Call me silly, but I hadn’t even considered issues about medical records until my 20s, when I accompanied a friend of mine (in the olden days) who was moving and who had some serious health issues to the doctor’s office. She was picking up her medical file. The thing was about 3/4″ thick, and, while most of the pages were held together by the record folder’s posts, there were also pieces of paper sticking out of it. She’d be bringing it to her next doctor in her new city. Obviously, this isn’t optimal, but on the other hand, before we all go worshipping “progress” for progress’ sake, we ought to make sure we’re not losing things unnecessarily.


Music on Monday – Sister Hazel – Change Your Mind

Sister Hazel – “Change Your Mind” (live, 2003)

Sister Hazel is one of those bands that I never quite got around to getting the CD, though I think it was going to be in the “next order” more than once. They have become one of the lesser-remembered bands of the late 1990s, but I certainly remember more than one of their songs in regular rotation on the radio. I happened to get a snippet of this stuck in my head a couple of months ago, and although I barely remembered it, it was enough to find it on YouTube.

In any case, I was nicely surprised by this live performance. I remember Sister Hazel as having more of a pop sound back when I heard them before, say, 1997-1999. This concert seems to have a lot more of a southern rock edge which I like a lot here.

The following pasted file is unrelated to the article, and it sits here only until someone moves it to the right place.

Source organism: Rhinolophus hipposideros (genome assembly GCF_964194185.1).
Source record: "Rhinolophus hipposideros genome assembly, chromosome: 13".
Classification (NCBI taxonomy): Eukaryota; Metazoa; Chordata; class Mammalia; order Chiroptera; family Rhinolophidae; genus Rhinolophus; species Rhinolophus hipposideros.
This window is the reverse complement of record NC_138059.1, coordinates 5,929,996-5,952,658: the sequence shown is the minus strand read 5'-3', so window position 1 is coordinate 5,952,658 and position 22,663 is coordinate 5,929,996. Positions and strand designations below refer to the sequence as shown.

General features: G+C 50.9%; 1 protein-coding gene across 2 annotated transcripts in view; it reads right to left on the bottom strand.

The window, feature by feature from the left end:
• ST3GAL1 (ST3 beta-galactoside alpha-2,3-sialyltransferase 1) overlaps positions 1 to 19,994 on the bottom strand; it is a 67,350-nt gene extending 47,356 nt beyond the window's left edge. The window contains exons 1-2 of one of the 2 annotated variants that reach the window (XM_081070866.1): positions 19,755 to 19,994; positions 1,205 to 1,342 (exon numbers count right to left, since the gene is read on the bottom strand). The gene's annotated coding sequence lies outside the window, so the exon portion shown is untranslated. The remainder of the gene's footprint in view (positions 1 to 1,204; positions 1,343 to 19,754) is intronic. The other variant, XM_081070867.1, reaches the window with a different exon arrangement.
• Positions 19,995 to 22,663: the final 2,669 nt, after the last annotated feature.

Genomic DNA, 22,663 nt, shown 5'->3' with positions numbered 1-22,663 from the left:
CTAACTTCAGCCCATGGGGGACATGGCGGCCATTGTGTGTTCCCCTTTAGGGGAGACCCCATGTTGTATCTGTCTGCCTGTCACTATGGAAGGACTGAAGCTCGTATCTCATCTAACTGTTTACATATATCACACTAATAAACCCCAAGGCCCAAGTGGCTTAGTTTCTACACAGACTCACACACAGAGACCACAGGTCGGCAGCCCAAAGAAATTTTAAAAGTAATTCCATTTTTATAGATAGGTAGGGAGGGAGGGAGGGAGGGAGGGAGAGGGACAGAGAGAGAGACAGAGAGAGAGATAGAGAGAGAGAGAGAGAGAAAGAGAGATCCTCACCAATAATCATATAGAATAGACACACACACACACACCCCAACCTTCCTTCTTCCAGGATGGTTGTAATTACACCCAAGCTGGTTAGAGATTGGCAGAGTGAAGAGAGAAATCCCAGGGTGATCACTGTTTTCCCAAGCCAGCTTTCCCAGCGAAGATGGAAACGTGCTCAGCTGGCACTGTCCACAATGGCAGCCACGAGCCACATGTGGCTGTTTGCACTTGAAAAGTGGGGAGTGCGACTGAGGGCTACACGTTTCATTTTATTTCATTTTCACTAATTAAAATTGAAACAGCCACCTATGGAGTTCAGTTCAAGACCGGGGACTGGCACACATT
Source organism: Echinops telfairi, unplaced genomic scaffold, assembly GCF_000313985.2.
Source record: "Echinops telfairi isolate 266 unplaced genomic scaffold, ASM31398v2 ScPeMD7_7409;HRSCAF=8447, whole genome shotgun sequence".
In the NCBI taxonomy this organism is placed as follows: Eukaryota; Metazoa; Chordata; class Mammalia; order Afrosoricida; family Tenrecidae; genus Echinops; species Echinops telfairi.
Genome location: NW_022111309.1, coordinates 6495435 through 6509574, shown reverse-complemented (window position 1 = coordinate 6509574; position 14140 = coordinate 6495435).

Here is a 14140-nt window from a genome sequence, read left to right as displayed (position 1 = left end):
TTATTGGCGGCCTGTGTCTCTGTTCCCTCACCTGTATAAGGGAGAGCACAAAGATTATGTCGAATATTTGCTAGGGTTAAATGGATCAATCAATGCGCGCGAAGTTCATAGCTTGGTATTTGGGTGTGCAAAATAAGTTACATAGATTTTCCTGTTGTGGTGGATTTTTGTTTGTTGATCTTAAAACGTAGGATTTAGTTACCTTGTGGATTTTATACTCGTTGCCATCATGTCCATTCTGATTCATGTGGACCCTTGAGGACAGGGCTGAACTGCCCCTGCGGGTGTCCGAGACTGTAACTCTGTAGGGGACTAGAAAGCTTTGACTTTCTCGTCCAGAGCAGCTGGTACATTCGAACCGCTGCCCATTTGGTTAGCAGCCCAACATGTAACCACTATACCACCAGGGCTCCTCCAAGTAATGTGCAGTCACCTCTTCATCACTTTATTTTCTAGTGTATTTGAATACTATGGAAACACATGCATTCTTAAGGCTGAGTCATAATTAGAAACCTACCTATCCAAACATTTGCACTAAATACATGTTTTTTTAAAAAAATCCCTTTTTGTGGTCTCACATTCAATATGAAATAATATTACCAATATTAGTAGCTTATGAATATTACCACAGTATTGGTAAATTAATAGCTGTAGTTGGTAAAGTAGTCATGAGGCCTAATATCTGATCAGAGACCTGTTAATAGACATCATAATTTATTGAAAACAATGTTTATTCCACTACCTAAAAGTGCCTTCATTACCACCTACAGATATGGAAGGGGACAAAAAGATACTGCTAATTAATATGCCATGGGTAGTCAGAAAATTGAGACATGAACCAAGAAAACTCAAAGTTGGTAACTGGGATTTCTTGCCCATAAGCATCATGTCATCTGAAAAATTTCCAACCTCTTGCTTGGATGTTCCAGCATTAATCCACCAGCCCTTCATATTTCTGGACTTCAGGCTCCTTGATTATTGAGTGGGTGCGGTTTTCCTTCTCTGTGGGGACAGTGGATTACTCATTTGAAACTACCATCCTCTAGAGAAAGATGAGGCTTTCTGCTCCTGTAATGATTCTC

And for those wondering, this song also was used in the film “Bedazzled”.

Manufactured outrage and the end of news

There is news out there. However, a lot of what the actual “news” is doesn’t get covered. Then again, news outlets are more in the business of selling papers (figuratively) and advertising than the business of actually covering the news. Of course, news has always been a business, but for the longest time, there was actually an assumption that there were enough people who cared about it to make it a viable career.

This isn’t to say that even a hundred years ago, there weren’t major problems in journalism. The notion of “if it bleeds, it leads” is certainly not new.

A lot of newspapers around the country are what we’d now deem as “hyper-local”. In doing some research, it is amazing to see that very small communities could support newspapers. On the other hand, it is also interesting to see how much of these tiny, local papers were filled with “local” bits; so and so died, so and so was visiting from out of town, so and so had property damage from a storm, etc. On one hand, a fair amount probably constitutes as gossip; on the other, there’s part of human nature that longs to be part of community, and these types of items certainly would help in defining who a community was.

But now we are in the era of manufactured outrage, where the news, the headlines, are designed for maximum emotional reaction. Sure, there is still news out there, but it takes second position to the activist journalists and their Twitter echo chamber.